However, though he does not refer explicitly to thought in other verses in the same general sense that he refers to it in this one, in six verses (namely verses 2, 24, 25, 26, 28 and 40) he refers explicitly to the ego, which is the root of all thoughts, and in many other verses he refers to the ego less directly either by using other terms (such as ‘we’, ‘mind’, ‘awareness’, ‘first person’, ‘oneself’ or ‘I’) or by implication. Moreover everything else that he discusses Uḷḷadu Nāṟpadu, such as death, the world, the body, forms, dyads and triads, knowledge and ignorance, second and third persons, time and place, fate and free will, God (when seen as other than oneself), siddhis (other than knowing what is real), duality, action, and bondage and liberation (when seen as something to be attained in future rather than our natural state, which is ever present), are all only thoughts, as is the ego, in whose view alone they seem to exist.

Therefore when Bhagavan says in the second sentence of this verse, ‘உள்ளபொருள் உள்ளல் அற உள்ளத்தே உள்ளதால்’ (uḷḷa-poruḷ uḷḷal-aṟa uḷḷattē uḷḷadāl), ‘Since the existing substance exists in the heart without [or devoid of] thought’, he implies that it is devoid of all these things. In fact it is completely devoid of everything other than itself, because it alone actually exists, so in its clear view nothing exists except itself, the one real awareness (uḷḷa-v-uṇarvu), which is absolutely pure and intransitive, being devoid of both subject and any object.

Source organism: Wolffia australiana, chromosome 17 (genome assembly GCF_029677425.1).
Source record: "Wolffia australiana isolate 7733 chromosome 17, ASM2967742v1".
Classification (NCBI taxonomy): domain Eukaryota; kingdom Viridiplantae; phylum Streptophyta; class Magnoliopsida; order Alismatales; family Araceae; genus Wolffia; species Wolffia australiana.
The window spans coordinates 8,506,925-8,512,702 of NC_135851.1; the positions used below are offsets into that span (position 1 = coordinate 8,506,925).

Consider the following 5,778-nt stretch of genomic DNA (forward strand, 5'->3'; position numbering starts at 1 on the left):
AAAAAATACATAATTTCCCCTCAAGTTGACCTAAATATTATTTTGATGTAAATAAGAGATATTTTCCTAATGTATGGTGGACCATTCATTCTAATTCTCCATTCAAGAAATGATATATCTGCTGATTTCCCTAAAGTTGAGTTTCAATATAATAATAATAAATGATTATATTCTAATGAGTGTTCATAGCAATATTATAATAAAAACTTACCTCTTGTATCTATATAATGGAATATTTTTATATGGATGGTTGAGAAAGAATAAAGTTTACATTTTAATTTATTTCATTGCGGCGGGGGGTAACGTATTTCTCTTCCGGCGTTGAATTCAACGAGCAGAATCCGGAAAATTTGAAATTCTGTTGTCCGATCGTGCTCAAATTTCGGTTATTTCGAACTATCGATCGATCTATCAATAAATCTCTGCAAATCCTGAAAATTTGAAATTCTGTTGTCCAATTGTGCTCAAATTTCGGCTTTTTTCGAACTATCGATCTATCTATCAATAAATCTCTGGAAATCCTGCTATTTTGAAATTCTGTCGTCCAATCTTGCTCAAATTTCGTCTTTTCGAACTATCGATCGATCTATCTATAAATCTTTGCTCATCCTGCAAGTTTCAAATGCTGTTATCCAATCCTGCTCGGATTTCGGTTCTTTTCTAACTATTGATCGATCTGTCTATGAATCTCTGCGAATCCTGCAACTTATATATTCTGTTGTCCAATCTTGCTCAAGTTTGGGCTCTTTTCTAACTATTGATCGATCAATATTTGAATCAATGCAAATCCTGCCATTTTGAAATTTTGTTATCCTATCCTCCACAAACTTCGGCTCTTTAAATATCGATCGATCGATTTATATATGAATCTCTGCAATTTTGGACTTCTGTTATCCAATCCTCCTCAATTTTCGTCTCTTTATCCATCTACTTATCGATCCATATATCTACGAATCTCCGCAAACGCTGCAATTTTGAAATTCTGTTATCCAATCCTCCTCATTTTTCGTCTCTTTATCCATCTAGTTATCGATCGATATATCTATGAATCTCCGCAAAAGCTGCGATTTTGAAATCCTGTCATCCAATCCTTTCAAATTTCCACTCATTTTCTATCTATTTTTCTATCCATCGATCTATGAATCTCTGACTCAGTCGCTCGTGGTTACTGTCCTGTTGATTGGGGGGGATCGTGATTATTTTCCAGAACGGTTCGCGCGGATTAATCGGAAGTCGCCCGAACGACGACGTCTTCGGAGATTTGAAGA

However, herein lies a paradox, or at least a seeming paradox, because if what actually exists (uḷḷadu) is devoid of thought, which means anything that seems to exist but does not actually exist, where do all such things seem to exist? Though both the ego (the subject) and all phenomena (objects) seem to exist only in the view of the ego, the ego and its view cannot exist outside of or independent of what actually exists, so logically it seems that ultimately they must seem to exist only in what actually exists. Yet what actually exists is devoid of them.

Can this paradox be reconciled? It can, because it is only a seeming paradox, not a real one. It seems to be a paradox only if we assume that thoughts (namely the ego and all phenomena) actually exist, but according to Bhagavan they do not actually exist, which is why he says that what actually exists is devoid of them.

We may object, however, that though they do not actually exist, they do at least seem to exist, so they must seem to exist somewhere, and they cannot seem to exist outside of what actually exists. However this objection gives fresh life to the paradox that we are trying to reconcile. If thoughts seem to exist, the place in which they seem to exist must ultimately be what actually exists, because there is nowhere else where they could seem to exist, but when we say that they seem to exist, we are attributing at least some degree of reality to them, albeit only a seeming reality, and this is where the problem lies.